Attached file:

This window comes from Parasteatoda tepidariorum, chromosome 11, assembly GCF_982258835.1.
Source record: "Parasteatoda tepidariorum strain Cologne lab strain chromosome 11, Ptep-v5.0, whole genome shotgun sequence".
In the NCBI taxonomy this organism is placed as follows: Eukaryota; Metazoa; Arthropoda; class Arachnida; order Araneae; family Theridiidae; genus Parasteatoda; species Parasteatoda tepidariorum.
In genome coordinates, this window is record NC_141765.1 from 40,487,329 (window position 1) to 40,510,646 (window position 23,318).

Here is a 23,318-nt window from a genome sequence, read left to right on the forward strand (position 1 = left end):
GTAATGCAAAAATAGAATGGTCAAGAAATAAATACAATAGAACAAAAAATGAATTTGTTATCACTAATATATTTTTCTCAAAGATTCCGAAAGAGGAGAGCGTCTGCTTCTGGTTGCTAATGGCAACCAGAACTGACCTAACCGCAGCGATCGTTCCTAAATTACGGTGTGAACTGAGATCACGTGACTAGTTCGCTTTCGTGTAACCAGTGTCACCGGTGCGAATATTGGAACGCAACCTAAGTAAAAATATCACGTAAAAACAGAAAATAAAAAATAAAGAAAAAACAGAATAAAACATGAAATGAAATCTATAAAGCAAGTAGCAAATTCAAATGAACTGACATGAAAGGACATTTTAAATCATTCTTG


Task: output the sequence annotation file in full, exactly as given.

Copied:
This window comes from Parasteatoda tepidariorum, chromosome 11, assembly GCF_982258835.1.
Source record: "Parasteatoda tepidariorum strain Cologne lab strain chromosome 11, Ptep-v5.0, whole genome shotgun sequence".
In the NCBI taxonomy this organism is placed as follows: Eukaryota; Metazoa; Arthropoda; class Arachnida; order Araneae; family Theridiidae; genus Parasteatoda; species Parasteatoda tepidariorum.
In genome coordinates, this window is record NC_141765.1 from 40,487,329 (window position 1) to 40,510,646 (window position 23,318).

Here is a 23,318-nt window from a genome sequence, read left to right on the forward strand (position 1 = left end):
GTAATGCAAAAATAGAATGGTCAAGAAATAAATACAATAGAACAAAAAATGAATTTGTTATCACTAATATATTTTTCTCAAAGATTCCGAAAGAGGAGAGCGTCTGCTTCTGGTTGCTAATGGCAACCAGAACTGACCTAACCGCAGCGATCGTTCCTAAATTACGGTGTGAACTGAGATCACGTGACTAGTTCGCTTTCGTGTAACCAGTGTCACCGGTGCGAATATTGGAACGCAACCTAAGTAAAAATATCACGTAAAAACAGAAAATAAAAAATAAAGAAAAAACAGAATAAAACATGAAATGAAATCTATAAAGCAAGTAGCAAATTCAAATGAACTGACATGAAAGGACATTTTAAATCATTCTTG